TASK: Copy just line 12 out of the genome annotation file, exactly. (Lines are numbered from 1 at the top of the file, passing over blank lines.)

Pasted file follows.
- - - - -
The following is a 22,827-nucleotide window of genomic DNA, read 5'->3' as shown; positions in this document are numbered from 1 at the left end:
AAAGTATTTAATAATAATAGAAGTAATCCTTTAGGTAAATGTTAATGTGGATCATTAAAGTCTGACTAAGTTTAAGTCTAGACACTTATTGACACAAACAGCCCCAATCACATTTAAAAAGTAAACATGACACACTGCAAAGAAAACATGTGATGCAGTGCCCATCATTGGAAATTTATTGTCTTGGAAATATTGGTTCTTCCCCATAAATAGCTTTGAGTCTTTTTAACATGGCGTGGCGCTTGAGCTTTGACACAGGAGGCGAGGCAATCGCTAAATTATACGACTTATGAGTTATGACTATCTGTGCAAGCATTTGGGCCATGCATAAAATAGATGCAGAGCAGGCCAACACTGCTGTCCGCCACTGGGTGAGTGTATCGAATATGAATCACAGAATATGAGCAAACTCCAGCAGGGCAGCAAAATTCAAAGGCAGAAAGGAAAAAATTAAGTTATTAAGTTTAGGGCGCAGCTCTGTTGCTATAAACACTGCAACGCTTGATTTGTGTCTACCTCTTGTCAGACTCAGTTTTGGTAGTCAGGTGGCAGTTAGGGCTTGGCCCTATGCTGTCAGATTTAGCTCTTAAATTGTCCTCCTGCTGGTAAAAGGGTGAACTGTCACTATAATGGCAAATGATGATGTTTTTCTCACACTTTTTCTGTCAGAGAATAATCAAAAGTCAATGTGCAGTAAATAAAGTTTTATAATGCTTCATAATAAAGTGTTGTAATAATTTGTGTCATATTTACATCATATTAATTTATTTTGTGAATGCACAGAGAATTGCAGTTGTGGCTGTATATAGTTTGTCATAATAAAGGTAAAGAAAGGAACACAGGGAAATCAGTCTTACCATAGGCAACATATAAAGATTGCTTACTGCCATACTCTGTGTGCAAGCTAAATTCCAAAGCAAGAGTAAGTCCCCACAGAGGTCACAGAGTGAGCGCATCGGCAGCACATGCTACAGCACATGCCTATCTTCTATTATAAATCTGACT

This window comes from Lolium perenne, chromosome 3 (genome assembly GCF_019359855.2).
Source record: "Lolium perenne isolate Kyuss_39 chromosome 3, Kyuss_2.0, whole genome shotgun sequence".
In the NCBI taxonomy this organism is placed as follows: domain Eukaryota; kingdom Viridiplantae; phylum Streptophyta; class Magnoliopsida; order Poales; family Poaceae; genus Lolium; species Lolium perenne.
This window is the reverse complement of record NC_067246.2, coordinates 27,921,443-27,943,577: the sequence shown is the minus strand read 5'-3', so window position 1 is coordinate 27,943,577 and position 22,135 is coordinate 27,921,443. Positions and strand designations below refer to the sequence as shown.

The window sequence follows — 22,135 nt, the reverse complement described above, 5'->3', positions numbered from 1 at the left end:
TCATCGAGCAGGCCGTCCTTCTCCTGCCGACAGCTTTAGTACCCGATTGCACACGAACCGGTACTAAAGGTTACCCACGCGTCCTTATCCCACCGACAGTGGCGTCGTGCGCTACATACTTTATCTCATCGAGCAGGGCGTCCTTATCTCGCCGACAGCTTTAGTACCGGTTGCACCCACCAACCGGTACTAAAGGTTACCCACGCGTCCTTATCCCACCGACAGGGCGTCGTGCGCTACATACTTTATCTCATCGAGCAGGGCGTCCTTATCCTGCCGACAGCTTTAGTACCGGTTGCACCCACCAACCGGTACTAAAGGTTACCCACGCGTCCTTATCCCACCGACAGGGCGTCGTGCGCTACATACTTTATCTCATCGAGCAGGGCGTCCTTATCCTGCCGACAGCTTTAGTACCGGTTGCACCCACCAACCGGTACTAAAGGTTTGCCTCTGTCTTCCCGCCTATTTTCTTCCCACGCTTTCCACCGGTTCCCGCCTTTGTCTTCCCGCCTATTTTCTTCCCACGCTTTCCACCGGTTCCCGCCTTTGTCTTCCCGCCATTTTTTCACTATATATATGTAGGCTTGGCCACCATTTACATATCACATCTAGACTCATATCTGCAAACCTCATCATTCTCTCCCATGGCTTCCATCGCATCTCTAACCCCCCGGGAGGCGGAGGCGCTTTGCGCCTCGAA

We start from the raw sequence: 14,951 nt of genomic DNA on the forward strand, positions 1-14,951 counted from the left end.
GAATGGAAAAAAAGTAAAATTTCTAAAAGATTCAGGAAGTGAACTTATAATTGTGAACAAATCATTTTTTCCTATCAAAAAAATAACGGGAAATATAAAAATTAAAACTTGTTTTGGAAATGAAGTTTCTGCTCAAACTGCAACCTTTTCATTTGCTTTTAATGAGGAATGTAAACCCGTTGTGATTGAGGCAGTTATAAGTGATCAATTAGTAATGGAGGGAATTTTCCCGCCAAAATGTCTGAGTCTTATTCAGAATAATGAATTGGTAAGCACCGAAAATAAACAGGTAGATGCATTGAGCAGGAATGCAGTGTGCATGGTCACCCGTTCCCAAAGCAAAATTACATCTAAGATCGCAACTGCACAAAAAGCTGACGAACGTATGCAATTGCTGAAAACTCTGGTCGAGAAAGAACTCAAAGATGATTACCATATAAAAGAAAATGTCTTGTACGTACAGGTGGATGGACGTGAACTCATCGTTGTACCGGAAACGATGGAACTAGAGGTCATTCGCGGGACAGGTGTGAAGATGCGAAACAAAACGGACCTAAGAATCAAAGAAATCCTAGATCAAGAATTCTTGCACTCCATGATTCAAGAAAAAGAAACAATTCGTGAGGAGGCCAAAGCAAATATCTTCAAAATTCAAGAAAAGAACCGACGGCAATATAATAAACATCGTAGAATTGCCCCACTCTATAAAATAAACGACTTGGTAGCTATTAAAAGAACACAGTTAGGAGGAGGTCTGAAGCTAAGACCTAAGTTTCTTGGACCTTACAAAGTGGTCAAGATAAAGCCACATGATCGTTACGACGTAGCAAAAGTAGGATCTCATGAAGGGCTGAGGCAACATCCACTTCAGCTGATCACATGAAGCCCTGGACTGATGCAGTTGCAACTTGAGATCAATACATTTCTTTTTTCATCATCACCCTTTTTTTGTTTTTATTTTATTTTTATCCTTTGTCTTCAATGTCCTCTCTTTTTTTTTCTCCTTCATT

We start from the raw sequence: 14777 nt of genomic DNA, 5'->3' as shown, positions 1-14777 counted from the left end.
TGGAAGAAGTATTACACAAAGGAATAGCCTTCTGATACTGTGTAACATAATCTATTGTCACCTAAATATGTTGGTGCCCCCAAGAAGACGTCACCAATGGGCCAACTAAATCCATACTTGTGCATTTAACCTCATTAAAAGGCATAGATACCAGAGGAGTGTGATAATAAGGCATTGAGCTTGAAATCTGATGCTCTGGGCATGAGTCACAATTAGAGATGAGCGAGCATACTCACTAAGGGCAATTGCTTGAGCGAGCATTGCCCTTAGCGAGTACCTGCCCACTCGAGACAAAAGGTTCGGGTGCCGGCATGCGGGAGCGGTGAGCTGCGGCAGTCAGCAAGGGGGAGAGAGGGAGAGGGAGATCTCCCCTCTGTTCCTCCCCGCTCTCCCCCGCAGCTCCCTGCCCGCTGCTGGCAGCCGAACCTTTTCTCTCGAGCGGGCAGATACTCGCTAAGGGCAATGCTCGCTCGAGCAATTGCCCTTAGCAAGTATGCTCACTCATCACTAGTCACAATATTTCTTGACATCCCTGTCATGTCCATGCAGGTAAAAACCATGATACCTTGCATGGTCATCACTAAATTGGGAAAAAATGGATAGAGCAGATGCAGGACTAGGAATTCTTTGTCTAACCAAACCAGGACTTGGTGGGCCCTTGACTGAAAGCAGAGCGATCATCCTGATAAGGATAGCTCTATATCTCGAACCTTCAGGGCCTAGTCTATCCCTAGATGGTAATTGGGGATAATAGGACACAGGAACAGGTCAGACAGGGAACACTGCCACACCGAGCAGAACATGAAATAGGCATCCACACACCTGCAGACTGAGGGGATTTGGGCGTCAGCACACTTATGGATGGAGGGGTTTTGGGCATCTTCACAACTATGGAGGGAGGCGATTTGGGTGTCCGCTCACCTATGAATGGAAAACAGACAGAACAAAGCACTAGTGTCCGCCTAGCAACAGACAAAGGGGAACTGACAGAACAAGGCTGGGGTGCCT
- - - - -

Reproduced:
TGGAAGAAGTATTACACAAAGGAATAGCCTTCTGATACTGTGTAACATAATCTATTGTCACCTAAATATGTTGGTGCCCCCAAGAAGACGTCACCAATGGGCCAACTAAATCCATACTTGTGCATTTAACCTCATTAAAAGGCATAGATACCAGAGGAGTGTGATAATAAGGCATTGAGCTTGAAATCTGATGCTCTGGGCATGAGTCACAATTAGAGATGAGCGAGCATACTCACTAAGGGCAATTGCTTGAGCGAGCATTGCCCTTAGCGAGTACCTGCCCACTCGAGACAAAAGGTTCGGGTGCCGGCATGCGGGAGCGGTGAGCTGCGGCAGTCAGCAAGGGGGAGAGAGGGAGAGGGAGATCTCCCCTCTGTTCCTCCCCGCTCTCCCCCGCAGCTCCCTGCCCGCTGCTGGCAGCCGAACCTTTTCTCTCGAGCGGGCAGATACTCGCTAAGGGCAATGCTCGCTCGAGCAATTGCCCTTAGCAAGTATGCTCACTCATCACTAGTCACAATATTTCTTGACATCCCTGTCATGTCCATGCAGGTAAAAACCATGATACCTTGCATGGTCATCACTAAATTGGGAAAAAATGGATAGAGCAGATGCAGGACTAGGAATTCTTTGTCTAACCAAACCAGGACTTGGTGGGCCCTTGACTGAAAGCAGAGCGATCATCCTGATAAGGATAGCTCTATATCTCGAACCTTCAGGGCCTAGTCTATCCCTAGATGGTAATTGGGGATAATAGGACACAGGAACAGGTCAGACAGGGAACACTGCCACACCGAGCAGAACATGAAATAGGCATCCACACACCTGCAGACTGAGGGGATTTGGGCGTCAGCACACTTATGGATGGAGGGGTTTTGGGCATCTTCACAACTATGGAGGGAGGCGATTTGGGTGTCCGCTCACCTATGAATGGAAAACAGACAGAACAAAGCACTAGTGTCCGCCTAGCAACAGACAAAGGGGAACTGACAGAACAAGGCTGGGGTGCCT